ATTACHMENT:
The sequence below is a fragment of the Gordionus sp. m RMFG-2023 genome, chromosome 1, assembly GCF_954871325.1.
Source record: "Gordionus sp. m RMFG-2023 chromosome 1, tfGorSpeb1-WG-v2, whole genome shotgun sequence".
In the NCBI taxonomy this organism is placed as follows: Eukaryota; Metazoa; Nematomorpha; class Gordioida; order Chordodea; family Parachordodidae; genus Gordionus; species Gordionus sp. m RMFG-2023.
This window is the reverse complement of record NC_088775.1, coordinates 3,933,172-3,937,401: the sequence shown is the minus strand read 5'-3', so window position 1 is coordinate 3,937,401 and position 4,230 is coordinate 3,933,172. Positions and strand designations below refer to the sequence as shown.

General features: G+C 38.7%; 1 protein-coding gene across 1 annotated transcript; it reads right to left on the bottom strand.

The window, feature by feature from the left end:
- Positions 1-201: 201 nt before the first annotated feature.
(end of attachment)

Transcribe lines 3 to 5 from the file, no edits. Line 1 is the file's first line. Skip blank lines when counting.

In the NCBI taxonomy this organism is placed as follows: Eukaryota; Metazoa; Nematomorpha; class Gordioida; order Chordodea; family Parachordodidae; genus Gordionus; species Gordionus sp. m RMFG-2023.
This window is the reverse complement of record NC_088775.1, coordinates 3,933,172-3,937,401: the sequence shown is the minus strand read 5'-3', so window position 1 is coordinate 3,937,401 and position 4,230 is coordinate 3,933,172. Positions and strand designations below refer to the sequence as shown.

General features: G+C 38.7%; 1 protein-coding gene across 1 annotated transcript; it reads right to left on the bottom strand.